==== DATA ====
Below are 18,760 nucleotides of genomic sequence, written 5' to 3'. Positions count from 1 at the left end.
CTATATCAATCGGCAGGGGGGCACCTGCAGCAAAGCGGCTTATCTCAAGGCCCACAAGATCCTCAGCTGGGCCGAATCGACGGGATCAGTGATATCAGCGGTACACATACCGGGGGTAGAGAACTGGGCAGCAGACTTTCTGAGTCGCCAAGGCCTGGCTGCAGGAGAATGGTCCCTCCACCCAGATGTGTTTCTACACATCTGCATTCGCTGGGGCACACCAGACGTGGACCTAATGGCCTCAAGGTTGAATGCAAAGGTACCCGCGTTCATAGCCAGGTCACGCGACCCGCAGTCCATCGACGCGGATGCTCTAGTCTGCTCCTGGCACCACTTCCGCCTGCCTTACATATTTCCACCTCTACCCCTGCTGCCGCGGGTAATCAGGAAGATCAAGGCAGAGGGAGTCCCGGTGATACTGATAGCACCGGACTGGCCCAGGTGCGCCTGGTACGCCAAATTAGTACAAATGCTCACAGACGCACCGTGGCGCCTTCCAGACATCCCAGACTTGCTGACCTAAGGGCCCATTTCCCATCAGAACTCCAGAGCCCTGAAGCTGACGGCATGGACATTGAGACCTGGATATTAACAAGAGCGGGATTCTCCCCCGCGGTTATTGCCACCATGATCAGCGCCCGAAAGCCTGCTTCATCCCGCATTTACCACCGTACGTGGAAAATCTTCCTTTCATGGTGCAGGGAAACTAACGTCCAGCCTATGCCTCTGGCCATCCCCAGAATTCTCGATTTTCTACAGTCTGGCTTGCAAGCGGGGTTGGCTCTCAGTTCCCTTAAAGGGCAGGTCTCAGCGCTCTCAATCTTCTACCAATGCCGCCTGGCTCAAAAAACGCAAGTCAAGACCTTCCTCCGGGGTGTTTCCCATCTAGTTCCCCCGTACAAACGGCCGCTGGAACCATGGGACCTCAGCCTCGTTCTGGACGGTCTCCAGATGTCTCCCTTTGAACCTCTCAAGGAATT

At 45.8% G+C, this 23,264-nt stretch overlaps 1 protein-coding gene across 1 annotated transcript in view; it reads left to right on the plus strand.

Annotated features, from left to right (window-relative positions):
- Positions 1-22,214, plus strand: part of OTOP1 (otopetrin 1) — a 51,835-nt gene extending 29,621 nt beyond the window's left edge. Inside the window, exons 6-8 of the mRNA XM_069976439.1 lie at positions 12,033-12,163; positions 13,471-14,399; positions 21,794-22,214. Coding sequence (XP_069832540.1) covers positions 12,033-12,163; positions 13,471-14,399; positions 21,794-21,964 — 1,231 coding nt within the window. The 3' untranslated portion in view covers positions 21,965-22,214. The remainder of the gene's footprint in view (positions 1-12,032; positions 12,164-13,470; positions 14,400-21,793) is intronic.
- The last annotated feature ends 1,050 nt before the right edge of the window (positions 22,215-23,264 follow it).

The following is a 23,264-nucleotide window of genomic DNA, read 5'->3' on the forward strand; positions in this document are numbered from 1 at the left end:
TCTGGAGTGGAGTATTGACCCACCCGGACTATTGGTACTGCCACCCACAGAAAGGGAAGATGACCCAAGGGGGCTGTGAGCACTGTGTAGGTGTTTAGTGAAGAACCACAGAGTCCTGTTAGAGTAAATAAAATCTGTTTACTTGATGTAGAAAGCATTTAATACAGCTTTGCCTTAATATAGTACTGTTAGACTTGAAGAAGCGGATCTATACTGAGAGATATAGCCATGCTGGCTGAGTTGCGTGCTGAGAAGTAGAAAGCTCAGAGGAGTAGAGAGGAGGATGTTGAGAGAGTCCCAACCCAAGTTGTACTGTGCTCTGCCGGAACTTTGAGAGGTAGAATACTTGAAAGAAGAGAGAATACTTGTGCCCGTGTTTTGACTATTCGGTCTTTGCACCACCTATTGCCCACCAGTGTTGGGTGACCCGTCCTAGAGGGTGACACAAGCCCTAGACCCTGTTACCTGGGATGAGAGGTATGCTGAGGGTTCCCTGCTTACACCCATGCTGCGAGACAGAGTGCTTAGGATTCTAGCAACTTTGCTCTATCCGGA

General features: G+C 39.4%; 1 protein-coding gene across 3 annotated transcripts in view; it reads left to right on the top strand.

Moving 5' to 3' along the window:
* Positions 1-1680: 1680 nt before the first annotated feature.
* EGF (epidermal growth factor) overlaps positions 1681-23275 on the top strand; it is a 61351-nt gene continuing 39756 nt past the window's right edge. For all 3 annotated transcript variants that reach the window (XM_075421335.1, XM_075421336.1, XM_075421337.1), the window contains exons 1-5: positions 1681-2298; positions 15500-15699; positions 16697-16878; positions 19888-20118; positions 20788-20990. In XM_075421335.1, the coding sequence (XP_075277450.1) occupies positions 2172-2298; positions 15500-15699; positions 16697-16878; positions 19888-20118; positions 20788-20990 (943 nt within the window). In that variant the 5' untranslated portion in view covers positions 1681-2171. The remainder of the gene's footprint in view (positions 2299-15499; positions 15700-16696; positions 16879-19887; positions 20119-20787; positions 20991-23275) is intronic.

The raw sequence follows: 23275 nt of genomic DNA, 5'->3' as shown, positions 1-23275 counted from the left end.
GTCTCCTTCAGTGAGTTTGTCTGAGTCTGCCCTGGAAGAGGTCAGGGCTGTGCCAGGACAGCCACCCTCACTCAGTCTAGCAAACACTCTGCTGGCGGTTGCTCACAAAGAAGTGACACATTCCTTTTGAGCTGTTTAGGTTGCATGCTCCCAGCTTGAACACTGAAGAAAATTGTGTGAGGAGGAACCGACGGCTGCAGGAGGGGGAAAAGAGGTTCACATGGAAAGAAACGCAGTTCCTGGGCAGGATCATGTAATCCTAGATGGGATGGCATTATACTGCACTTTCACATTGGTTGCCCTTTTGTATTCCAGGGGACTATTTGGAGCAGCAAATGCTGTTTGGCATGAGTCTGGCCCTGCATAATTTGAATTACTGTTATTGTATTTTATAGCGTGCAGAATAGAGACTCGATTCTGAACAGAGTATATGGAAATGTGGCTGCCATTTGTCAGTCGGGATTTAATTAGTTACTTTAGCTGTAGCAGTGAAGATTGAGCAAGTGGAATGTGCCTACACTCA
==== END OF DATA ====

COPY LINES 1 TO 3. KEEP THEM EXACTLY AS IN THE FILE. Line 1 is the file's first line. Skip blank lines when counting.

Below are 18,760 nucleotides of genomic sequence, written 5' to 3'. Positions count from 1 at the left end.
CTATATCAATCGGCAGGGGGGCACCTGCAGCAAAGCGGCTTATCTCAAGGCCCACAAGATCCTCAGCTGGGCCGAATCGACGGGATCAGTGATATCAGCGGTACACATACCGGGGGTAGAGAACTGGGCAGCAGACTTTCTGAGTCGCCAAGGCCTGGCTGCAGGAGAATGGTCCCTCCACCCAGATGTGTTTCTACACATCTGCATTCGCTGGGGCACACCAGACGTGGACCTAATGGCCTCAAGGTTGAATGCAAAGGTACCCGCGTTCATAGCCAGGTCACGCGACCCGCAGTCCATCGACGCGGATGCTCTAGTCTGCTCCTGGCACCACTTCCGCCTGCCTTACATATTTCCACCTCTACCCCTGCTGCCGCGGGTAATCAGGAAGATCAAGGCAGAGGGAGTCCCGGTGATACTGATAGCACCGGACTGGCCCAGGTGCGCCTGGTACGCCAAATTAGTACAAATGCTCACAGACGCACCGTGGCGCCTTCCAGACATCCCAGACTTGCTGACCTAAGGGCCCATTTCCCATCAGAACTCCAGAGCCCTGAAGCTGACGGCATGGACATTGAGACCTGGATATTAACAAGAGCGGGATTCTCCCCCGCGGTTATTGCCACCATGATCAGCGCCCGAAAGCCTGCTTCATCCCGCATTTACCACCGTACGTGGAAAATCTTCCTTTCATGGTGCAGGGAAACTAACGTCCAGCCTATGCCTCTGGCCATCCCCAGAATTCTCGATTTTCTACAGTCTGGCTTGCAAGCGGGGTTGGCTCTCAGTTCCCTTAAAGGGCAGGTCTCAGCGCTCTCAATCTTCTACCAATGCCGCCTGGCTCAAAAAACGCAAGTCAAGACCTTCCTCCGGGGTGTTTCCCATCTAGTTCCCCCGTACAAACGGCCGCTGGAACCATGGGACCTCAGCCTCGTTCTGGACGGTCTCCAGATGTCTCCCTTTGAACCTCTCAAGGAATT

At 45.8% G+C, this 23,264-nt stretch overlaps 1 protein-coding gene across 1 annotated transcript in view; it reads left to right on the plus strand.